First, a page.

The Value of Proofreading

I have noticed this more and more lately and it is quite disturbing. Usually, it is glaring errors in the article itself but now I’m seeing it in headlines. And not just headlines from small magazines and the like. This one is from CBS News.

A vane Osama bin Laden shown in new videos
CBS News – Bob Orr

(the sad source)

In case you missed it:

Noun
vane (plural vanes)
– (countable) A weather vane.
– Any of several usually relatively thin, rigid, flat, or sometimes curved surfaces radially mounted along an axis, as a blade in a turbine or a sail on a windmill, that is turned by or used to turn a fluid.
– (ornithology) The flattened, web-like part of a feather, consisting of a series of barbs on either side of the shaft.
– A sight on a sextant or compass.
– One of the metal guidance or stabilizing fins attached to the tail of a bomb or other missile.

and

Adjective
vain (comparative vainer or more vain, superlative vainest or most vain)
– overly proud of oneself, especially when concerning appearance
– having very little substance
– effecting no purpose; pointless, futile.

I’m betting my 11 yr old niece (who wants to grow up to be a writer) wouldn’t mix up the words. And I’m betting that if she did, she would see it on the first read through. Real journalists don’t make those kind of mistakes. Real news editors wouldn’t let it go past their desk. But I’m thinking that both species are endangered. Journalism just isn’t what it used to be.

I know it may seem trivial, but it’s not. This was a major news source (CBS News) and a big headline. I knew at a simple glance that it wasn’t right. Had it been Fox News, I would not have been surprised. But CBS? I expect more.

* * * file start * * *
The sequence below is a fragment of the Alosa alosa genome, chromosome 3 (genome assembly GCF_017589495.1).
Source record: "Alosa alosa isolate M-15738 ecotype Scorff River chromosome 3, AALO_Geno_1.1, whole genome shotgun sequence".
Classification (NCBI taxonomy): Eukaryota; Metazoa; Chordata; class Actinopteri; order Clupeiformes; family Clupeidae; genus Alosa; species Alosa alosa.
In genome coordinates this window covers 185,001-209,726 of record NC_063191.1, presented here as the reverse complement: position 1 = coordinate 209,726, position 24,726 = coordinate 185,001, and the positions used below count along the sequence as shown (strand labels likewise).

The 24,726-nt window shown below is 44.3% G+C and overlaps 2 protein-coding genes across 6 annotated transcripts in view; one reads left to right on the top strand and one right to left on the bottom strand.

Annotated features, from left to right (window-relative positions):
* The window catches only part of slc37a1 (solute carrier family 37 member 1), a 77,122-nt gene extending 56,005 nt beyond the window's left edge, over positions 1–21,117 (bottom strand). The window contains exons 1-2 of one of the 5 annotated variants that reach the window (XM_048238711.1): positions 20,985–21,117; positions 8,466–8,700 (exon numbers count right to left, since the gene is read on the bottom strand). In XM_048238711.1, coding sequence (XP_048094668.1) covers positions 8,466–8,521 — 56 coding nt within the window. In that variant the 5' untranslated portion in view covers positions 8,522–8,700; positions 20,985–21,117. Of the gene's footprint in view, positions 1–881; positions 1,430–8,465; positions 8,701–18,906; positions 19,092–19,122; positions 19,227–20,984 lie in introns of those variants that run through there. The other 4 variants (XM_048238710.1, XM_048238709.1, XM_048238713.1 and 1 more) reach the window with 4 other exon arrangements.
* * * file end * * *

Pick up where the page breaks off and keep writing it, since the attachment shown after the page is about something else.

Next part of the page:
3 thoughts on “The Value of Proofreading

  1. I’m so old, I remember when newspapers had proofreaders who checked every edition of the paper.

  2. Ain’t that the truth? I’m seeing more and more errors. Sometimes it is typesetting (two words put together) but most often it is misspellings or the wrong word (like vane/vain). We are getting so addicted to the instant communication, that even just a few seconds of reading something first is just too long a time to waste. Journalism used to be present the facts. Now it is present the drama. Yes, “way back then” it was drama, too (what else would there be to write about?!) but it was facts first, drama second. The scoop was so much better when it was true (or true enough to risk).

  3. Just noticed they changed the headline. Same article, though. Should have gotten a screenshot, dangit.

    Edit to add:
    HA! They may have changed the title, but everyone who quoted it or, like me, demoted it, still use the old title. HA!
    (click to see larger version)


    error headline

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